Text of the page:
A New Community Rises In The West Bank ... And It's Not Israeli

A Palestinian family leaves the visitors center at Rawabi.
Tanya Habjouqa for NPR

Originally published on Tue March 17, 2015 4:34 am

Palestinian investor Bashar Masri is building an entirely new city in the West Bank. It's a huge investment, with 5,000 new homes for tens of thousands of families. And in the Israeli-Palestinian conflict, it's also a political statement.

As we approached this new city of Rawabi, north of Ramallah, we saw a row of high-rise apartment buildings topped by construction cranes. Scaffolding surrounds the minaret of an incomplete mosque. Nobody has moved in yet.

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Science
2:17 am
Tue March 17, 2015

Are Humans Really Headed To Mars Anytime Soon?

Mars, anyone? Six researchers from the Mars Society sport their best space duds during this 2014 simulation of the conditions explorers of the red planet might face. (From left) Ian Silversides, Anastasiya Stepanova, Alexandre Mangeot and Claude-Michel Laroche.
Micke Sebastien Paris Match via Getty Images

Originally published on Tue March 17, 2015 7:46 am

With recent news headlines proclaiming that dozens of people have been selected as finalists for a Martian astronaut corps, it might seem like a trip to this alien world might finally be close at hand.

But let's have a little reality check — what are the chances that we really will see people on the red planet in the next couple of decades?

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World
6:36 pm
Mon March 16, 2015

Cyclone Created Almost 'Complete' Destruction In Vanuatu

Originally published on Mon March 16, 2015 7:01 pm

Copyright 2015 NPR. To see more, visit http://www.npr.org/.

Transcript

MELISSA BLOCK, HOST:

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It's All Politics
6:03 pm
Mon March 16, 2015

Obama, 2016 Contenders Deal With Changing Attitudes On Marijuana

Polls show changing American opinion on marijuana, and it's having an effect on politics.
Leon Neal AFP/Getty Images

Originally published on Tue March 17, 2015 5:21 am

The divide between Republicans and Democrats on pot politics is narrowing, President Barack Obama said in an interview Monday.

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Music
5:33 pm
Mon March 16, 2015

In South Africa, Soulful Music Delivers Serious Messages

The Muffinz's newest album, Do What You Love, tackles heavy issues such as politics, race and education.
Courtesy of the artist

Originally published on Mon March 16, 2015 7:01 pm

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All Tech Considered
5:33 pm
Mon March 16, 2015

What Cockroaches With Backpacks Can Do. Ah-mazing

An attempt to build the perfect cockroach cyborg.
Carlos Sanchez, Ph.D. student of Mechanical Engineering, Texas A&M University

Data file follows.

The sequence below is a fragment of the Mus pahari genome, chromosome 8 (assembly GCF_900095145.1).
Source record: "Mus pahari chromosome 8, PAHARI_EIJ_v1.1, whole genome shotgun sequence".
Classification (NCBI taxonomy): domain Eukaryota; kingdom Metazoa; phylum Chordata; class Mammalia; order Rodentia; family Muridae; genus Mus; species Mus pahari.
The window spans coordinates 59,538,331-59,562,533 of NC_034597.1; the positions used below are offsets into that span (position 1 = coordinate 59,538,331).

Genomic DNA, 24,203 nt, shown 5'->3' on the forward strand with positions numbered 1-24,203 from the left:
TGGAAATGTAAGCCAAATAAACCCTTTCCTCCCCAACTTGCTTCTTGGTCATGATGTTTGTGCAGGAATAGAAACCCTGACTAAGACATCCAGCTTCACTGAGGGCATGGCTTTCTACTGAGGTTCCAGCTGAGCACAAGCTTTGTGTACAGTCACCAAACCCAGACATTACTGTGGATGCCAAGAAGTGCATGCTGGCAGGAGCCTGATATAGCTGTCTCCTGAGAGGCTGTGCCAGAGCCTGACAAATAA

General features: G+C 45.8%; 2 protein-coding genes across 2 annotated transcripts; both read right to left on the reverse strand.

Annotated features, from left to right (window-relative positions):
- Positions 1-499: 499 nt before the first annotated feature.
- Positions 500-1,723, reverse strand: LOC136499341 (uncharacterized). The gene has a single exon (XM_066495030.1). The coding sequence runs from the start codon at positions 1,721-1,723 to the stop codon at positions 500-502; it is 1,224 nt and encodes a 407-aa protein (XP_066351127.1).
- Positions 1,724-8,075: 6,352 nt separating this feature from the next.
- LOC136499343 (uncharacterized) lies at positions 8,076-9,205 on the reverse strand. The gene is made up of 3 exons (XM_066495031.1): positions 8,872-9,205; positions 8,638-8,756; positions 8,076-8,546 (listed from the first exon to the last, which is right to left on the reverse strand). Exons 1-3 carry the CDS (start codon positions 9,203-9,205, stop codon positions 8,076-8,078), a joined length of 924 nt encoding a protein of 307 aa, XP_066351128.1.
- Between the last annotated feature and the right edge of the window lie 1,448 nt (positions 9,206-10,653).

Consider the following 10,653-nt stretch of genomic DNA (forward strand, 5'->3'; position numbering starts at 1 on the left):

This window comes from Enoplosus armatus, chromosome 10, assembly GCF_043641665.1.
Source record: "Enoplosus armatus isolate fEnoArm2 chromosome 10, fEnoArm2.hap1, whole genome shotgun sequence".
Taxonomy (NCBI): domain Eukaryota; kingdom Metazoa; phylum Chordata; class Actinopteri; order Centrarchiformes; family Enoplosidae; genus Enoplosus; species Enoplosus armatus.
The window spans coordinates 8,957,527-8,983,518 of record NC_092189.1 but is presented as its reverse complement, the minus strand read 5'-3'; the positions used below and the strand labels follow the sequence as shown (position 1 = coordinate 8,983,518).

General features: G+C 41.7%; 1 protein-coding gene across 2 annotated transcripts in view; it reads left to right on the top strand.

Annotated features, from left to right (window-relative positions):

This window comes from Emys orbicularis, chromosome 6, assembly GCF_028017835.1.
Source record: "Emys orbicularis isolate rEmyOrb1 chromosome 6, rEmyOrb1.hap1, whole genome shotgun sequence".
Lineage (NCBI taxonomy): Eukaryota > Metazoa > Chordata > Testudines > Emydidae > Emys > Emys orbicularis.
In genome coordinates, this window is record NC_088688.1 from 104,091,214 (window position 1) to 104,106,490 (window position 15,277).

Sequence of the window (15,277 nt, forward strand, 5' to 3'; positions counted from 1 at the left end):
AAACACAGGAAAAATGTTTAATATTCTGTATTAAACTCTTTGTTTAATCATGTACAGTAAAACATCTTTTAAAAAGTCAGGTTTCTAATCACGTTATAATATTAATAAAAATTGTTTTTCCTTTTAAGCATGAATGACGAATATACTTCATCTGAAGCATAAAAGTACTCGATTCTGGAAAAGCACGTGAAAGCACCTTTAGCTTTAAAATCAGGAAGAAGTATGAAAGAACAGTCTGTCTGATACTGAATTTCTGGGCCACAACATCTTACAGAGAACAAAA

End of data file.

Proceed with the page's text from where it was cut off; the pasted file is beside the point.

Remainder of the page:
Originally published on Mon March 16, 2015 7:01 pm

Cockroaches are widely despised. They're attracted to filth. They frighten people, even give them nightmares.

But for a team of scientists at Texas A&M University, the roach is a hero: the first animal that humans might successfully transform into a robot, a hybrid of insect and machine that we can send anywhere, to be our eyes and ears.

The Perfect Roach

Professor Hong Liang opens the door to a small laboratory with hundreds, maybe thousands, of cockroaches. It's not for the faint of heart.

"So they're all here," she whispers.

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Shots - Health News
5:33 pm
Mon March 16, 2015

Clues To Autism, Schizophrenia Emerge From Cerebellum Research

Jonathan Keleher talks with a colleague, Rafael Wainhaus, at work. Keleher was born without a cerebellum, but his brain has developed work-arounds for solving problems of balance and abstract thought.
Ellen Webber for NPR

Originally published on Mon March 16, 2015 7:01 pm

A new understanding of the brain's cerebellum could lead to new treatments for people with problems caused by some strokes, autism and even schizophrenia.

That's because there's growing evidence that symptoms ranging from difficulty with abstract thinking to emotional instability to psychosis all have links to the cerebellum, says Jeremy Schmahmann, a professor of neurology at Harvard and Massachusetts General Hospital.

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Law
4:36 pm
Mon March 16, 2015

Officers Recall Night Of Battle With Boston Marathon Bombing Suspects

Originally published on Mon March 16, 2015 7:01 pm

Copyright 2015 NPR. To see more, visit http://www.npr.org/.

Fine Art
4:36 pm
Mon March 16, 2015

In Detroit's Rivera And Kahlo Exhibit, A Portrait Of A Resilient City